The University of Alberta is embroiled in controversy over its decision to award an honorary degree to Peter Brabeck-Letmathe, the Chair of Nestlé, the largest multinational food and water corporation in the world and one of the most unpopular.
Nestlé, which Brabeck-Letmathe has helmed as CEO and now Chair since 1997, has been the target of international boycotts stretching back decades for its marketing of breast milk substitutes in the Majority Word in violation of international standards, widespread labour violations and links to slave labour in its chocolate production, and its environmental impact and strong-arm tactics with communities opposed to Nestlé’s exploitation of groundwater for its bottled water division. Nestlé is currently in court over a spying scandal over a similar community fight against Nestlé in Brazil.
While the university justified giving its “highest honour” to Brabeck-Letmathe because he has contributed to “the preservation, distribution and management of one of humanity’s most vital resources: water,” Brabeck-Letmathe’s views on how the world should deal with the global water crisis tell a different story.
In an interview for the 2005 documentary We Feed the World, Brabeck-Letmathe outlined his vision of water, saying, “Water is, of course, the most important raw material we have today in the world. It’s a question of whether we should privatize the normal water supply for the population. And there are two different opinions on the matter. The one opinion, which I think is extreme, is represented by the NGOs who bang on about declaring water a public right. That means that as a human being you should have a right to water. That’s an extreme solution. And the other view says that water is a foodstuff like any other and like any other foodstuff it should have a market value.” He also promoted genetically modified food in the same interview, saying, “Today people believe that everything that comes from Nature is good. … A good example is the organic movement. ‘Organic is now best.’ But organic is not best.”
The response to the University’s decision has been swift. Faculty members at the University have decried the decision, saying that awarding Brabeck-Letmathe will tarnish the institution’s global reputation.
“Everyone is aware of the role Nestle plays in privatization of water and baby formula, and it will reflect back on the university,” David Zakus, director of the global health centre in the University of Alberta medical school, told the Edmonton Journal. “We have a very strong focus on global citizenship here and how our students should impact the world. This award seems to contradict that.”
Sociology professor Amy Kaler, who researches maternal health in rural Africa echoed those concerns, saying, “The U of A is a major research institution and on the global stage, we should be leading the charge for child maternal health … So this honorary degree is really a mistake.”
A number of organizations around the world, including the Council of Canadians, UK-based Baby Milk Action and INFACT Canada, have launched campaigns encouraging supporters to contact the University and call for the honorary degree to Brabeck-Letmathe to be revoked in light of his corporate record.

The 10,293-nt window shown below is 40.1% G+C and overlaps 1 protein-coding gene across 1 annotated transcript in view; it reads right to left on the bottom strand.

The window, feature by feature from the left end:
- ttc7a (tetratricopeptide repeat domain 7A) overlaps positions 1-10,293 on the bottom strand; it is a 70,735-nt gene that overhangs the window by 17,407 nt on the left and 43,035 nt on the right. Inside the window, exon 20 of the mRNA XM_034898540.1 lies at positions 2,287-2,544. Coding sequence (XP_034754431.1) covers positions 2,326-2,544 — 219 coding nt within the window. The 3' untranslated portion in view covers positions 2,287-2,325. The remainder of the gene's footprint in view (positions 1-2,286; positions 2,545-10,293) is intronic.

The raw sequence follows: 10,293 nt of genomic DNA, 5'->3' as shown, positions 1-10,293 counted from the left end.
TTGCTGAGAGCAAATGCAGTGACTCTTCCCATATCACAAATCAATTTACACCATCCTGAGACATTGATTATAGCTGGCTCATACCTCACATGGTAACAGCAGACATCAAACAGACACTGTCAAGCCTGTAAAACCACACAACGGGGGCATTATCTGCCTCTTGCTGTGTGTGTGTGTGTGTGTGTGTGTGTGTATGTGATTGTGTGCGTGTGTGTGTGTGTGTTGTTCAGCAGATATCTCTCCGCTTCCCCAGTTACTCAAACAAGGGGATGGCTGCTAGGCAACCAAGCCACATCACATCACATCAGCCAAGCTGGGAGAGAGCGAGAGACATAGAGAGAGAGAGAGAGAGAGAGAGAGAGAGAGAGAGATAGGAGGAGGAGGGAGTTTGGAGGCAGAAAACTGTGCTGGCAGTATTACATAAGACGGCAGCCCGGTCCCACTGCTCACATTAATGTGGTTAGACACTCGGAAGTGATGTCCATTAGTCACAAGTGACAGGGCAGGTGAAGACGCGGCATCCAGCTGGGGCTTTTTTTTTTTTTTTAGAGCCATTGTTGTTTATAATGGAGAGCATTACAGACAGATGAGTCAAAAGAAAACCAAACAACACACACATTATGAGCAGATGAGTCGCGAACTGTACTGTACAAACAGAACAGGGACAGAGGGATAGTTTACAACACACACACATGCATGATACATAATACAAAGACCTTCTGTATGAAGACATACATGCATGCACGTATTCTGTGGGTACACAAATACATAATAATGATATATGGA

After University President Indira Samarasekera initially refused to speak to media on the issue, instead directing inquiries to the University’s official blog — where the decision to honour Brabeck-Letmathe was again justified on the basis of “his emerging and growing role as a worldwide leader in water resource management. [Brabeck-Letmathe’s] recent advocacy and leadership calling attention to water issues worldwide is challenging industry and government to take quick action” — Samarasekera finally broke her silence on February 10 in an interview with the Edmonton Journal columnist Paula Simons. Samarasekera again justified the decision, saying, “This guy is an intellectual. We give honourary degrees to intellectuals of distinction, controversial or not. He’s been saying for a long time that water is a scarce resource and we could be heading for a global water crisis, 20 to 30 years from now. Because of his leverage, he’s put this issue on the global agenda.”
Despite this claim, Simons points out that it’s impossible to separate Brabeck-Letmathe’s record from Nestle’s: “Yet it’s absurd to pretend the U of A is only honouring Peter Brabeck-Letmathe the individual, not the Nestle executive. Brabeck-Letmathe is a company man. He joined the Swiss-based multinational in 1968, straight out of university, at the age of 24. He’s spent his entire career there, serving as CEO from 1997 to 2008, and as board chair since 2005. Given the U of A specifically cites Nestle’s Stockholm Industry Water Award as one of its key reasons for honouring Brabeck-Letmathe, it’s disingenuous to suggest the rest of Nestle’s checkered corporate record is irrelevant here.”
In spite of the University’s defence of the decision, opposition to the honorary degree shows no sign of abating. Campus screenings of the new Swiss film on Brabeck-Letmathe and Nestle’s record on water have been planned, and a protest being organized for the March 1 conferral ceremony has attracted over 200 supporters to greet Brabeck-Letmathe and say no to his honorary degree. For those not in Edmonton, there’s still time to let President Samarasekera and Chancellor Hughes know how you feel.
Scott Harris is the Prairie Regional Organizer with the Council of Canadians.
Image courtesy of telegraph.co.uk.